April 7 is World Health Day, and the World Health Organization (WHO) has named #diabetes the big public health challenge for 2016.
What’s striking about this year’s World Health Day is the “Stay Super” public health ad campaign that WHO has developed featuring figures of super-people. THINK: Superman and Wonderwoman meet Doctors Welby, Kildare, and McDreamy.
I’ve included several of the posters in the blog today to show how engaging health messaging works well when it works.
The materials can be downloaded at this link.
This week also saw the publication of America’s Health Rankings, spotlighting the impact of unhealthy behaviors. This research, commissioned by the UnitedHealth Foundation, dives into state-level data on five health behaviors: smoking, excessive drinking, insufficient sleep, physical inactivity, and obesity.
The key findings include…
- The odds of having poor health status increasing with each additional unhealthy behavior
- Education and income have a protective effect in the likelihood of having multiple unhealthy behaviors among adults 25 and older
- The percent of college graduates 25 and older with multiple unhealthy behaviors is consistent across states, but the prevalence rate for multiple unhealthy behaviors among those who haven’t graduated from high school widely varies by state.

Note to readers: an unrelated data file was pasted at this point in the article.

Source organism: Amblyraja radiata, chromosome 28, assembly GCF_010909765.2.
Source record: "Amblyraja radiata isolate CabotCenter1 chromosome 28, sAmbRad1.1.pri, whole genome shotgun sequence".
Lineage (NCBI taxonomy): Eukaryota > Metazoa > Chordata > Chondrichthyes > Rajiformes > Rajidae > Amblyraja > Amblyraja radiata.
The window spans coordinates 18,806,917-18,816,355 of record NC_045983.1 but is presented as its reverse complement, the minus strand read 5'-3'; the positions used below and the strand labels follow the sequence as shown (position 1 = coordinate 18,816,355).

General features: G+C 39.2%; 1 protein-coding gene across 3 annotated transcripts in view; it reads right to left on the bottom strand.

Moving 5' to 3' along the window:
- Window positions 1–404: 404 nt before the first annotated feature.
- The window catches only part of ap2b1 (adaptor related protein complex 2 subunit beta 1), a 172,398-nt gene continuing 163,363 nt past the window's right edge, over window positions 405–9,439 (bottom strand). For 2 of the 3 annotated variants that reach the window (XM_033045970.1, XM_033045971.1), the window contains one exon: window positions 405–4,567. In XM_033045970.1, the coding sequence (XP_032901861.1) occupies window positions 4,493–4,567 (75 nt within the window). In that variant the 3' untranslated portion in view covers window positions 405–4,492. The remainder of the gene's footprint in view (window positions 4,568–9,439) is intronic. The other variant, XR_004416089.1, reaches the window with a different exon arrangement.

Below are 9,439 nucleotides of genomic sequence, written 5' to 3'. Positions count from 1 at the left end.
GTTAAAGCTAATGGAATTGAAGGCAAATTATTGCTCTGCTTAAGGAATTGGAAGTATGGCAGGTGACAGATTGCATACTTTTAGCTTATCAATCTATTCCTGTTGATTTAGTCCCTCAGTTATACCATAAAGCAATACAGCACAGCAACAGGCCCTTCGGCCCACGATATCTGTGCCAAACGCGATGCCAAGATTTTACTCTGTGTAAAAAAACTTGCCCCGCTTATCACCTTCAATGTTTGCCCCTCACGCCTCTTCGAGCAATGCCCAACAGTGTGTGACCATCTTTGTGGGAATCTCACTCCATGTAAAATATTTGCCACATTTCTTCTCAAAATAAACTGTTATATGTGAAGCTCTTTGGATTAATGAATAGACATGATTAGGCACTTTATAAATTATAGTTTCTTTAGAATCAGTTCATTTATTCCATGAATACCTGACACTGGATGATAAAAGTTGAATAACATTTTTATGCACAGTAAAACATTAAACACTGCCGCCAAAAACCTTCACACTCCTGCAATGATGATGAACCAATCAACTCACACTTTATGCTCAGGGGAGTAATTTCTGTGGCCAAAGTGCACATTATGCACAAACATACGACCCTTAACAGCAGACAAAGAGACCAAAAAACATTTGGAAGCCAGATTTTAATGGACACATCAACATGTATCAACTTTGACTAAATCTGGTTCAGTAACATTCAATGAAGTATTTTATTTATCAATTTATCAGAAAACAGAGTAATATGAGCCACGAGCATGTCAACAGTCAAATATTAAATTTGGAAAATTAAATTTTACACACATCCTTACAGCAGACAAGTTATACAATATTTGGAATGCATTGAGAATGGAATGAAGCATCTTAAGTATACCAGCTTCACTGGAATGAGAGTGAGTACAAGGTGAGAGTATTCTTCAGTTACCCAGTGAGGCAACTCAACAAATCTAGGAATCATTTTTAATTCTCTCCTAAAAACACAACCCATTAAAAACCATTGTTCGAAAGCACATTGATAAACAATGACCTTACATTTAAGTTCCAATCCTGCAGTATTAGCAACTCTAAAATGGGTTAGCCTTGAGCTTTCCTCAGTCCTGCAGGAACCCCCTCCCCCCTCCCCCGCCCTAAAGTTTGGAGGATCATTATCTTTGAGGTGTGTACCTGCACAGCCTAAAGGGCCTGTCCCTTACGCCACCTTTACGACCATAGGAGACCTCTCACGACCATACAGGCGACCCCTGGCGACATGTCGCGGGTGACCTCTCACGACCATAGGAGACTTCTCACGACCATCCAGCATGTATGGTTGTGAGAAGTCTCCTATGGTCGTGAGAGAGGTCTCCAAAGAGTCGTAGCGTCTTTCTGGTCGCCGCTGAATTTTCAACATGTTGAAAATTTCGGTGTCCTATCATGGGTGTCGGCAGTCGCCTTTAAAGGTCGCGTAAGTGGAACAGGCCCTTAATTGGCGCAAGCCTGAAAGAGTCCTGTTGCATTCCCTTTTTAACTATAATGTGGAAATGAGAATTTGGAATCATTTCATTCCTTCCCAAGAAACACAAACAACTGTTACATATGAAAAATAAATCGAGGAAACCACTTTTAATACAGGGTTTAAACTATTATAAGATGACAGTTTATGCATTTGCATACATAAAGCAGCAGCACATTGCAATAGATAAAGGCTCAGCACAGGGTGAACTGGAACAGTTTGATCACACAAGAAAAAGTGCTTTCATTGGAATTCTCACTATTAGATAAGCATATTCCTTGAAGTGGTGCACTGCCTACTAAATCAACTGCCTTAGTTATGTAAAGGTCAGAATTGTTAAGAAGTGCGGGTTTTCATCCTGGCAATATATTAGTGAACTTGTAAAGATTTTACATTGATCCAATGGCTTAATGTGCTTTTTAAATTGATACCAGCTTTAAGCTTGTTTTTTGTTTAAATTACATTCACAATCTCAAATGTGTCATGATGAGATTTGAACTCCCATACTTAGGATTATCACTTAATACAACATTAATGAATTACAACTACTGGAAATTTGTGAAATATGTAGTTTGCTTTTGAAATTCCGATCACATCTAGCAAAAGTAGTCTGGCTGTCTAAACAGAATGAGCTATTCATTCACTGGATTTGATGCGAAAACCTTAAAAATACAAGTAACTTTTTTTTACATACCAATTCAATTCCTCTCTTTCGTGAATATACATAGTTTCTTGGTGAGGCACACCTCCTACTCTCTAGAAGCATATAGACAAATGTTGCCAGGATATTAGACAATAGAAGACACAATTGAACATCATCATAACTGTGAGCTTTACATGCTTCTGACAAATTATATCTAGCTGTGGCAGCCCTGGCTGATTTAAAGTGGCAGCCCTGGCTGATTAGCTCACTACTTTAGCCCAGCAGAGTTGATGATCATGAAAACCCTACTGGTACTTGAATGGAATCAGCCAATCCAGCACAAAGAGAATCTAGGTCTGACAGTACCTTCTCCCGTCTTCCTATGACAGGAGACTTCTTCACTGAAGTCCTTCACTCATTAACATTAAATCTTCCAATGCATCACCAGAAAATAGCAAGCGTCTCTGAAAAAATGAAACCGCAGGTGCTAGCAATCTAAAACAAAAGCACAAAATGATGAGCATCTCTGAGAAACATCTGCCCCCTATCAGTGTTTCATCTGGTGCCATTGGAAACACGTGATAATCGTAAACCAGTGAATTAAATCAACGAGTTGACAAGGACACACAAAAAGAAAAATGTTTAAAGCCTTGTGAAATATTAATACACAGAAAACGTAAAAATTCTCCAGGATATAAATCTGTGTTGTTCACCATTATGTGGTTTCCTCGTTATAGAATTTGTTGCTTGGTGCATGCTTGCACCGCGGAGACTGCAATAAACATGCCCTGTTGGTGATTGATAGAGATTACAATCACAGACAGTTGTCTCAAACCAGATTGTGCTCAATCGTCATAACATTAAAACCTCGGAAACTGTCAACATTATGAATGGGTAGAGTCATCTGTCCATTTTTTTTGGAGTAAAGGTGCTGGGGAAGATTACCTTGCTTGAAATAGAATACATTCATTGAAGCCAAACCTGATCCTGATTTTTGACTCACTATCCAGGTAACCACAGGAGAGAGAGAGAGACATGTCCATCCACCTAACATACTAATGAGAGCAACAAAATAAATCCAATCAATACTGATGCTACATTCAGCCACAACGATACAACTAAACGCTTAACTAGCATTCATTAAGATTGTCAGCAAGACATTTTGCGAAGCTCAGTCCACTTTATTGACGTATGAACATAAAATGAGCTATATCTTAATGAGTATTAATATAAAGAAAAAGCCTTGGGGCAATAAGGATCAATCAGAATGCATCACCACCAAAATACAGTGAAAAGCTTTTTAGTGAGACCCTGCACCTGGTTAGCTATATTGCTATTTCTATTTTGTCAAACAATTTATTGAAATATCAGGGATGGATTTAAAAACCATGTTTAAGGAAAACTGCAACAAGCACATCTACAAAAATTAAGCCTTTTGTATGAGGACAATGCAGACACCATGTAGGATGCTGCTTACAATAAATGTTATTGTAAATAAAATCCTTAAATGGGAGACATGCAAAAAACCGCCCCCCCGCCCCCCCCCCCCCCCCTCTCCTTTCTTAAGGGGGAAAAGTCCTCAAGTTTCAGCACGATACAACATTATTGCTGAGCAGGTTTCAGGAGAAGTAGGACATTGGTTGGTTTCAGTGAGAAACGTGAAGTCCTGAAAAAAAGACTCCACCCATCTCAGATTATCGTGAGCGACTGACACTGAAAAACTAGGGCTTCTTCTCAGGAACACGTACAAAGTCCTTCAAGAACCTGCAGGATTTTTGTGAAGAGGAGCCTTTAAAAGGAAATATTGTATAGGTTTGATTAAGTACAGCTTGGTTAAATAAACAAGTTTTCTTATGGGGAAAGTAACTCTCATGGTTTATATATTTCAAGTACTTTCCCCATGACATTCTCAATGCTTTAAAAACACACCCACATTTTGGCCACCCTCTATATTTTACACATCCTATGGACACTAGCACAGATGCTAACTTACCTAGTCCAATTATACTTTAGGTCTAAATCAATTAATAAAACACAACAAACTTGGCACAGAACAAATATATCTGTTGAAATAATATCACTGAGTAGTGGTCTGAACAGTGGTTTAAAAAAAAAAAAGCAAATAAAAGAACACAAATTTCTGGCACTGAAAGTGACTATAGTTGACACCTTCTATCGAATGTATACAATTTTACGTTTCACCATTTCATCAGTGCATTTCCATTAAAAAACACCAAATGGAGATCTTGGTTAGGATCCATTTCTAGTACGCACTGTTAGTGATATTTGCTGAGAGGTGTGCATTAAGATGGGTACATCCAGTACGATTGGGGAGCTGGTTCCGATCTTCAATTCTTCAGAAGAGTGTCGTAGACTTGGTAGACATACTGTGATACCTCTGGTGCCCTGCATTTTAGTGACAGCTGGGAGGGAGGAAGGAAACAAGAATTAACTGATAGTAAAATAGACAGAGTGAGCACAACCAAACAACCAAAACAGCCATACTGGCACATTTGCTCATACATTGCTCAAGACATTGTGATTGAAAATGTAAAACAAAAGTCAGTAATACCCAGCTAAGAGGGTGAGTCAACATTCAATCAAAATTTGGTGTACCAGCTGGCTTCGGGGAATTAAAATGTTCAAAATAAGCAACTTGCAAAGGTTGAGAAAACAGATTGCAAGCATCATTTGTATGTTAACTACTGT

Education clearly makes a big difference in positive health engagement, illustrated by the third exhibit. “Who are the 12%?” that have 3 or more unhealthy behaviors? 6 in 10 of these people have less than a college education, and 43% have an income less than $25,000. There are more males than females in this group, and they tend to be younger, 18-44. Geographically, the less healthy-living tend to live in the south and midwest. Healthiest living happens on the west coast and eastward toward and including Colorado.
Health Populi’s Hot Points: Pointing to Type 2 Diabetes, the World Health Organization reminds us about the prime opportunity that health citizens have to positively impact and prevent non-communicable diseases — particularly diabetes and obesity, heart disease, and many cancers. We can all be SuperPeople if we are mindful, realizing that everyday choices impact long-term health. One motivation can be to model positive health behaviors for the people we love — our family, friends and community. Health is social, and the research of Christakis and Fowler have shown that one’s social connections directly impact personal health. In aggregate, that scales to public health, in our nuclear families, extended families, neighborhoods, schools, communities, and nations.